Causes and Symptoms

Although the exact cause of colitis is still unknown, it may be an autoimmune disorder caused by an abnormal immune reaction to bacteria or other components of food. The symptoms of colitis vary in severity, but most people experience abdominal pain and diarrhea during an acute episode. Other symptoms include fatigue, loss of appetite, weight loss, rectal bleeding, skin problems and joint pain. Some additional symptoms such as skin problems and joint pain may occur due to inflammation outside of the gastrointestinal tract.

Ginger Root

Ginger root is actually the underground rhizome of the Zingiber officinale plant. It has been used in herbal medicine in Asia, India and the Arabian peninsula for thousands of years. Its traditional uses include treatment of stomach distress, diarrhea, heart conditions and inflammatory conditions such as arthritis. The biologically active compounds in ginger root include several volatile oils and phenolic chemicals called gingerols and shogaols. Ginger is a natural anti-inflammatory herb that may be beneficial in relieving symptoms of colitis.

Actions and Evidence

Ginger promotes bile production by the liver, aiding digestion of fats. It also promotes emptying of the stomach and improves contractions of muscle in the intestinal wall. The anti-inflammatory action of ginger may also lessen or slow the inflammation thought to cause colitis. In a study published in the “Journal of Ehtnopharmacology” in 2008, when laboratory animals with ulcerative colitis were fed either ginger extract, a prescription anti-inflammatory drug or a placebo, ginger was as effective as the drug in suppressing the disorder. These are promising preliminary findings, although clinical trials with ginger and human subjects are still needed.

Recommendations and Precautions

Ginger root is available from health food stores as fresh root, an extract or tincture, or in capsules. The maximum recommended daily dose of ginger is 4 g daily. While ginger is generally considered a safe herb, it may cause mild heartburn or mouth irritation in some people. Do not take ginger if you have gallstones or a bleeding disorder, or if you take blood-thinning medications. Discuss ginger root with your doctor before adding it to your regular routine

Cytokine plays dual role in regulating IBD

February 16, 2016
Original article on Science Today
Georgia State University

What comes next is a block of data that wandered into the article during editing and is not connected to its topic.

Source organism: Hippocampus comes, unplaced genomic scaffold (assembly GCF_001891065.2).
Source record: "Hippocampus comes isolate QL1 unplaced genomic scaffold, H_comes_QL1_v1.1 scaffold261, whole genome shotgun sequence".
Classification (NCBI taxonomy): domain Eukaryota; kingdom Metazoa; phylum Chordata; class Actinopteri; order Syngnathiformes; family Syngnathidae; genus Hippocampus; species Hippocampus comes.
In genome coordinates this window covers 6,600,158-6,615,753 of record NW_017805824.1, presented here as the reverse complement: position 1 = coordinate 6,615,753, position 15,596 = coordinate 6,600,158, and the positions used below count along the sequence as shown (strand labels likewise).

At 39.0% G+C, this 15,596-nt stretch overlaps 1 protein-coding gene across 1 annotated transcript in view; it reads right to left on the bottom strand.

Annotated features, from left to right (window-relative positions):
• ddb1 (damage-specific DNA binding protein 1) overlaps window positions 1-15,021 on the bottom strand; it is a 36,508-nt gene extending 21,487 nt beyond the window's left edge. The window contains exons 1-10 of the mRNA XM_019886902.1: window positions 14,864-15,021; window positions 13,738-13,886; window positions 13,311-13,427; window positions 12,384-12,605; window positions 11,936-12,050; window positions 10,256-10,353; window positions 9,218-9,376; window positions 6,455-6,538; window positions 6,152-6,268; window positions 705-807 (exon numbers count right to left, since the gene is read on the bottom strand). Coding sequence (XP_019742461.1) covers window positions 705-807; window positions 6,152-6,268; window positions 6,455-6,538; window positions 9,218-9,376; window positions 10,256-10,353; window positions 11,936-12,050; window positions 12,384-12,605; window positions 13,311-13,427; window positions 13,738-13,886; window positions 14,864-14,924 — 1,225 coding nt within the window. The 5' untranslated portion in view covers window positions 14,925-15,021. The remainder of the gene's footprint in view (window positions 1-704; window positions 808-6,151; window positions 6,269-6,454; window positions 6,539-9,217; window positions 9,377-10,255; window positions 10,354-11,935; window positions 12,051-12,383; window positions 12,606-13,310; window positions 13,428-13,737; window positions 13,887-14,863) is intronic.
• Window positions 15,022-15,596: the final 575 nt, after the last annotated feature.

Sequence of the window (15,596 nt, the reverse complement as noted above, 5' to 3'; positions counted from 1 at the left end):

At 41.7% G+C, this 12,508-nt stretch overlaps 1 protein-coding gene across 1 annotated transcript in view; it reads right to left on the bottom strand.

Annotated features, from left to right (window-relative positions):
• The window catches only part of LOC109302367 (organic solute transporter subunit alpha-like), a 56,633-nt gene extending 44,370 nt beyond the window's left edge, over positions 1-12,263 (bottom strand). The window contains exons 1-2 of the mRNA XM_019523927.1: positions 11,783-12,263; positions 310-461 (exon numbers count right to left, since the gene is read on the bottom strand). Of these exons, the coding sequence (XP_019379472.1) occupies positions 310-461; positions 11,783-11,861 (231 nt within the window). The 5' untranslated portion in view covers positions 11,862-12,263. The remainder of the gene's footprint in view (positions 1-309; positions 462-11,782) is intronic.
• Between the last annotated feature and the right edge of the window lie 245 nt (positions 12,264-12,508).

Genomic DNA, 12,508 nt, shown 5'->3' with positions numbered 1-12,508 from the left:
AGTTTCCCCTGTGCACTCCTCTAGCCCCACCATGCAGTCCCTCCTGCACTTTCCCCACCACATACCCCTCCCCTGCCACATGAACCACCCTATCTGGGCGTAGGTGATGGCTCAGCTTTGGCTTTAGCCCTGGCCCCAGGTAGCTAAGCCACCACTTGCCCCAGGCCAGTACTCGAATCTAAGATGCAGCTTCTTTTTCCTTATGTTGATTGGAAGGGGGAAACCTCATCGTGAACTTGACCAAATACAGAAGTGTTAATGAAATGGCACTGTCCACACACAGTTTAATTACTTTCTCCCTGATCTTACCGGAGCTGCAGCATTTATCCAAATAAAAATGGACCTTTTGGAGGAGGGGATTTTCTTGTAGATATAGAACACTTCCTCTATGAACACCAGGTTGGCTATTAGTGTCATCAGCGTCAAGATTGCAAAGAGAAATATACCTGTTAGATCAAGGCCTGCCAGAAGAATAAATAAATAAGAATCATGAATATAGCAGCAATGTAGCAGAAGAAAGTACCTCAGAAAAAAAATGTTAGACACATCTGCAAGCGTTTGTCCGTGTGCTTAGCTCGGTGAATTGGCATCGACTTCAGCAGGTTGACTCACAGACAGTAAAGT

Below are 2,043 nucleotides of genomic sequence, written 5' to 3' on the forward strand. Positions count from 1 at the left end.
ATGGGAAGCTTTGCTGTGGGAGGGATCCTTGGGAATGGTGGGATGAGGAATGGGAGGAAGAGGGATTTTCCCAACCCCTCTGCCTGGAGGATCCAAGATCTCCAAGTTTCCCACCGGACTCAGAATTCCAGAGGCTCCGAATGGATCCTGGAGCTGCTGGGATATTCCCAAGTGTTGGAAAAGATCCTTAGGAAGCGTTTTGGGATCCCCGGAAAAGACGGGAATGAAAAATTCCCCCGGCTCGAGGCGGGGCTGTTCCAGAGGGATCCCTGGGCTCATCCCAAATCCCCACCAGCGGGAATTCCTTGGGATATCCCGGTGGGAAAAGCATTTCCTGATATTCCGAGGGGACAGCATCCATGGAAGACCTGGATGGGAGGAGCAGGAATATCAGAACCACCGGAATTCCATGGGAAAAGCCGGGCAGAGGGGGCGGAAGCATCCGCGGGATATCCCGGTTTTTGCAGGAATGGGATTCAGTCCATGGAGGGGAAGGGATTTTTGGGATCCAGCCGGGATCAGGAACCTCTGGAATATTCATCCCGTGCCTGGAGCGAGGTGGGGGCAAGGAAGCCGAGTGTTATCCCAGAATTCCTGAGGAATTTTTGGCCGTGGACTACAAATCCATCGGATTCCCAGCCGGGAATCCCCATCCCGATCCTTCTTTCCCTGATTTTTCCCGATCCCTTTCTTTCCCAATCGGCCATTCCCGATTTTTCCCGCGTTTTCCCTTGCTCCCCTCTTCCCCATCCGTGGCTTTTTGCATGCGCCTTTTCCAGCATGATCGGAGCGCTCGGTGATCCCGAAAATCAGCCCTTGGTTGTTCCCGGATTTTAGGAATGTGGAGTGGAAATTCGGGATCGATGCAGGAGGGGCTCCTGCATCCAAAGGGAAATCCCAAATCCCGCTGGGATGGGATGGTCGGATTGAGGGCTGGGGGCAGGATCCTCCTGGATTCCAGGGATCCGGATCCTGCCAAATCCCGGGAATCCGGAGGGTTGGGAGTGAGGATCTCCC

Small proteins that affect communication between cells play an important role in regulating inflammation that occurs during inflammatory bowel disease, according to researchers.

Small proteins that affect communication between cells play an important role in regulating inflammation that occurs during inflammatory bowel disease, according to researchers at Georgia State University, Emory University, the University of Michigan and Amgen, a biotechnology company.

The researchers compared immune cells in mice with and without intestinal inflammation and identified a new factor, a cytokine called IL-36, that is expressed in the inflamed intestine of mice. They explored the role of this cytokine to determine if it’s promoting disease, helping to protect against disease or simply associated with the disease. The findings are published inThe Journal of Immunology.

“What we found was quite striking,” said Tim Denning, lead author of the study and associate professor in the Institute for Biomedical Sciences at Georgia State. “If we block the effects of this cytokine, IL-36, in a mouse model of intestinal inflammation, the mice were better and had less disease early on, which suggested that this was a pro-inflammatory cytokine. However, when we assessed the ability of mice deficient in the receptor for IL-36 to heal, which is a vital part of resolving intestinal inflammation, they were completely unable to do so. The study highlights the important role of IL-36, not only in driving some of the inflammatory process, but also in helping to resolve the inflammation.”

Inflammatory bowel disease (IBD), chronic inflammation of all or part of the digestive tract, affects about 1.5 million Americans. The two main types, Crohn’s disease and ulcerative colitis, develop from uncontrolled inflammation in the intestine, which leads to severe diarrhea, pain, fatigue, weight loss and even death.